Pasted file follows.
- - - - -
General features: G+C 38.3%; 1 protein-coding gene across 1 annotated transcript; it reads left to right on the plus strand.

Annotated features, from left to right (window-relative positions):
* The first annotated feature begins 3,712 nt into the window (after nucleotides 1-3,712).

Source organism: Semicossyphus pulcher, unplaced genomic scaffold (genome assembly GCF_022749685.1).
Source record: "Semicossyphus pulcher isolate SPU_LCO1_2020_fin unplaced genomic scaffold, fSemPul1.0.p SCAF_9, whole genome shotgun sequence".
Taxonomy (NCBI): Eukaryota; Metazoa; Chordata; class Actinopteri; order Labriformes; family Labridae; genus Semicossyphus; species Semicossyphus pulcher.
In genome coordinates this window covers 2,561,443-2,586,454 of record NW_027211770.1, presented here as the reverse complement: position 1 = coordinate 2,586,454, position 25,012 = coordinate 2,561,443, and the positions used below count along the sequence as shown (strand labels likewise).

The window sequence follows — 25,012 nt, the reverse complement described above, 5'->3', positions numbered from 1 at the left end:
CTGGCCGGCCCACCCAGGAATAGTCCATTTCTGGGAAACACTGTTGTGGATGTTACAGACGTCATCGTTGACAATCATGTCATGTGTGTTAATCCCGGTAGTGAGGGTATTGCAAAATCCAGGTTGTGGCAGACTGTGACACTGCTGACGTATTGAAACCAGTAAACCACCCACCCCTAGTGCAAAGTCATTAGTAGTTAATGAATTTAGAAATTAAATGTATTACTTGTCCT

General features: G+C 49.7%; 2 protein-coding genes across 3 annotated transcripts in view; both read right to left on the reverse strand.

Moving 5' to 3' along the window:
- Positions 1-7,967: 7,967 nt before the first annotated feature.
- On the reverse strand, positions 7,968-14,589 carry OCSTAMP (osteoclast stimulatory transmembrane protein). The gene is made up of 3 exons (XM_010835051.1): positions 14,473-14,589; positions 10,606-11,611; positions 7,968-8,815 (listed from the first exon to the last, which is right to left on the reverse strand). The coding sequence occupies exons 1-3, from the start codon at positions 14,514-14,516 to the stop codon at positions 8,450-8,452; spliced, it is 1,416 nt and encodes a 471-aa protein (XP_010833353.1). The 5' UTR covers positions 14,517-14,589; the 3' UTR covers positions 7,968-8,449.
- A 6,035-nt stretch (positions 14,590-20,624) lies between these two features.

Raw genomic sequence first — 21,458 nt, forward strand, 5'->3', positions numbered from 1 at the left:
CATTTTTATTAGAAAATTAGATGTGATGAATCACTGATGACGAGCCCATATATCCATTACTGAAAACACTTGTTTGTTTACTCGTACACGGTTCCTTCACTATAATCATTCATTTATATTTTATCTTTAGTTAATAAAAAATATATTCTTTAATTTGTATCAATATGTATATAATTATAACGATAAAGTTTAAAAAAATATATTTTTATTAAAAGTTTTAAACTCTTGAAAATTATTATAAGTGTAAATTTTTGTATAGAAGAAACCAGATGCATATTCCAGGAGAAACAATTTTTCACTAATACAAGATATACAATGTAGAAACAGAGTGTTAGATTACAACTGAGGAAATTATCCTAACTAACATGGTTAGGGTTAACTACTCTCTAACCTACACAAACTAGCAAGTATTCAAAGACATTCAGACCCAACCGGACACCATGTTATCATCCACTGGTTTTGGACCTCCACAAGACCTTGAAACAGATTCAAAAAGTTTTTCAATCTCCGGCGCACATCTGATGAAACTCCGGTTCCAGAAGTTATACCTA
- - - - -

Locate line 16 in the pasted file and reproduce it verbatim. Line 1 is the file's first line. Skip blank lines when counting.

CATTTTTATTAGAAAATTAGATGTGATGAATCACTGATGACGAGCCCATATATCCATTACTGAAAACACTTGTTTGTTTACTCGTACACGGTTCCTTCACTATAATCATTCATTTATATTTTATCTTTAGTTAATAAAAAATATATTCTTTAATTTGTATCAATATGTATATAATTATAACGATAAAGTTTAAAAAAATATATTTTTATTAAAAGTTTTAAACTCTTGAAAATTATTATAAGTGTAAATTTTTGTATAGAAGAAACCAGATGCATATTCCAGGAGAAACAATTTTTCACTAATACAAGATATACAATGTAGAAACAGAGTGTTAGATTACAACTGAGGAAATTATCCTAACTAACATGGTTAGGGTTAACTACTCTCTAACCTACACAAACTAGCAAGTATTCAAAGACATTCAGACCCAACCGGACACCATGTTATCATCCACTGGTTTTGGACCTCCACAAGACCTTGAAACAGATTCAAAAAGTTTTTCAATCTCCGGCGCACATCTGATGAAACTCCGGTTCCAGAAGTTATACCTA